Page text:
Acta Pharmaceutica Sinica B     Open Access   (Followers: 2)
Acta Poética     Open Access   (Followers: 4)
Acta Psychologica     Hybrid Journal   (Followers: 23, SJR: 1.365, h-index: 73)
Acta Sociológica     Open Access  
Acta Tropica     Hybrid Journal   (Followers: 6, SJR: 1.059, h-index: 77)
Acta Urológica Portuguesa     Open Access  
Actas Dermo-Sifiliograficas     Full-text available via subscription   (Followers: 4)
Actas Dermo-Sifiliográficas (English Edition)     Full-text available via subscription   (Followers: 3)
Actas Urológicas Españolas     Full-text available via subscription   (Followers: 4, SJR: 0.383, h-index: 19)
Actas Urológicas Españolas (English Edition)     Full-text available via subscription   (Followers: 2)
Actualites Pharmaceutiques     Full-text available via subscription   (Followers: 5, SJR: 0.141, h-index: 3)
Actualites Pharmaceutiques Hospitalieres     Full-text available via subscription   (Followers: 4, SJR: 0.112, h-index: 2)
Acupuncture and Related Therapies     Hybrid Journal   (Followers: 3)
Ad Hoc Networks     Hybrid Journal   (Followers: 11, SJR: 0.967, h-index: 57)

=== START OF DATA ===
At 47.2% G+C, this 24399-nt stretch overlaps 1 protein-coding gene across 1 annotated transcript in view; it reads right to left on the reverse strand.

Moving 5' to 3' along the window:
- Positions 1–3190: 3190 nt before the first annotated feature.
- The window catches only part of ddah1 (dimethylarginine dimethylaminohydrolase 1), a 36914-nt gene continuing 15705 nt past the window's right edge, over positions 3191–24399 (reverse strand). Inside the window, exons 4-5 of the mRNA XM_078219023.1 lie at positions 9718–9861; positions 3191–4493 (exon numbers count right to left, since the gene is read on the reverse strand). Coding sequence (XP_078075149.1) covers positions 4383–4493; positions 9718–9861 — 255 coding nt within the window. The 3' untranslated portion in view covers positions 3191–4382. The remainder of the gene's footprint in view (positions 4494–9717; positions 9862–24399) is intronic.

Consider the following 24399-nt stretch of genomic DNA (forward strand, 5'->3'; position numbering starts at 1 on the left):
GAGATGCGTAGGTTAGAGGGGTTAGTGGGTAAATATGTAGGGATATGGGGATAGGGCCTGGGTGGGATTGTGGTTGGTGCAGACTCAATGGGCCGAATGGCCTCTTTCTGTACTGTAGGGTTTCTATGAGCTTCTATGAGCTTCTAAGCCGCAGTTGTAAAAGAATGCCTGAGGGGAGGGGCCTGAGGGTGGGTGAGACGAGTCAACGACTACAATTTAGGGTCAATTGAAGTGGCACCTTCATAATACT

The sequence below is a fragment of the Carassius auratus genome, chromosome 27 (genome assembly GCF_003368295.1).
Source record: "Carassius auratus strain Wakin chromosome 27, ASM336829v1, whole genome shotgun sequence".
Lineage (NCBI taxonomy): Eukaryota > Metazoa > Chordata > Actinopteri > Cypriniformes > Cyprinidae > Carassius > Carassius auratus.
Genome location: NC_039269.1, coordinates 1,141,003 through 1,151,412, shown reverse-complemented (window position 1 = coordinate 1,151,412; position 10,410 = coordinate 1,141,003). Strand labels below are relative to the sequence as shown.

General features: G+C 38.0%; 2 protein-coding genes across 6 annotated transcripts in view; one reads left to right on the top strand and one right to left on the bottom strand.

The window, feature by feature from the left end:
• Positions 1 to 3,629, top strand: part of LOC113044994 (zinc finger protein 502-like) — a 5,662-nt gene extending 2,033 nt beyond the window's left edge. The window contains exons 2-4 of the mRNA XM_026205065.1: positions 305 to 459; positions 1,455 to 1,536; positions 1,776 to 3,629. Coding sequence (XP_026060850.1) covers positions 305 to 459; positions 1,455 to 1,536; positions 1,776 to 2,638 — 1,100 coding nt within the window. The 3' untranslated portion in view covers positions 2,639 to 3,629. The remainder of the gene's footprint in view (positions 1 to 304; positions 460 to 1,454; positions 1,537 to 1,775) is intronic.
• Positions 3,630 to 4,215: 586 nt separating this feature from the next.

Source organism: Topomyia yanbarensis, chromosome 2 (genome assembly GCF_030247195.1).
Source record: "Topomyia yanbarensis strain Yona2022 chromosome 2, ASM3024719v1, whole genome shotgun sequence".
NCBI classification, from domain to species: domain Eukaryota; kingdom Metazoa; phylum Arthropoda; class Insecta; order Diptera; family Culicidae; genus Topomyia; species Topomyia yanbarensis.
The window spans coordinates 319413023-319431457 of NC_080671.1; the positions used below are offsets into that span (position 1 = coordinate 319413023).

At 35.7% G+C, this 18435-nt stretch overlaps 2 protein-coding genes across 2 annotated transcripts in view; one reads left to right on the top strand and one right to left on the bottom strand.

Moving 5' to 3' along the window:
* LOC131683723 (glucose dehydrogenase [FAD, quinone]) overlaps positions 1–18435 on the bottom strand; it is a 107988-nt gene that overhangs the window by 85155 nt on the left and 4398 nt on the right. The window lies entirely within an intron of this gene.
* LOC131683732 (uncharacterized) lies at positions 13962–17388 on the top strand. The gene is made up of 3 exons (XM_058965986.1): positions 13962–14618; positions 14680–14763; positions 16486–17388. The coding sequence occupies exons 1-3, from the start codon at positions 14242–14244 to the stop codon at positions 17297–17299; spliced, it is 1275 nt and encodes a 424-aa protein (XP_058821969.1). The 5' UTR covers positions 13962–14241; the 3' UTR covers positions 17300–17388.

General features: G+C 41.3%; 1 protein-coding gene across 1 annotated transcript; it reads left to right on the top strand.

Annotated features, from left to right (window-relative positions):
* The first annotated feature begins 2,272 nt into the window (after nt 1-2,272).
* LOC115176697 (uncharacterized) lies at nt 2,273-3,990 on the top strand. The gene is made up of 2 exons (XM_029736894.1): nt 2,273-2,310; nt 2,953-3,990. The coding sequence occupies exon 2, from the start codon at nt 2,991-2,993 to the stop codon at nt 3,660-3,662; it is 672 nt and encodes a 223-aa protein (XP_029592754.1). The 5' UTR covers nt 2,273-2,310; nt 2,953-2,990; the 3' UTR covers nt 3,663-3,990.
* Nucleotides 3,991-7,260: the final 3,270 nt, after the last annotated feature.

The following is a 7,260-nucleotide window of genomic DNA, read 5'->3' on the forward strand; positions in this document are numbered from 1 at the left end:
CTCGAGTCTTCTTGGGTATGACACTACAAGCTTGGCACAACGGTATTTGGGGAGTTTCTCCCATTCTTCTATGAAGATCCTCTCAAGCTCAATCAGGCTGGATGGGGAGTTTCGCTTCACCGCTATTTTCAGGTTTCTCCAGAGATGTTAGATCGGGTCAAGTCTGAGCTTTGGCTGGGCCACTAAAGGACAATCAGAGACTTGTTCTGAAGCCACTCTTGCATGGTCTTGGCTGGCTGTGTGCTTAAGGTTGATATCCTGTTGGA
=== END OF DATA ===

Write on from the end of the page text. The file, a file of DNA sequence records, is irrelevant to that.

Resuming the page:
Addictive Behaviors     Hybrid Journal   (Followers: 15, SJR: 1.514, h-index: 92)
Addictive Behaviors Reports     Open Access   (Followers: 5)
Additive Manufacturing     Hybrid Journal   (Followers: 8, SJR: 1.039, h-index: 5)
Additives for Polymers     Full-text available via subscription   (Followers: 20)
Advanced Drug Delivery Reviews     Hybrid Journal   (Followers: 129, SJR: 5.2, h-index: 222)
Advanced Engineering Informatics     Hybrid Journal   (Followers: 11, SJR: 1.265, h-index: 53)
Advanced Powder Technology     Hybrid Journal   (Followers: 16, SJR: 0.739, h-index: 33)
Advances in Accounting     Hybrid Journal   (Followers: 9, SJR: 0.299, h-index: 15)
Advances in Agronomy     Full-text available via subscription   (Followers: 15, SJR: 2.071, h-index: 82)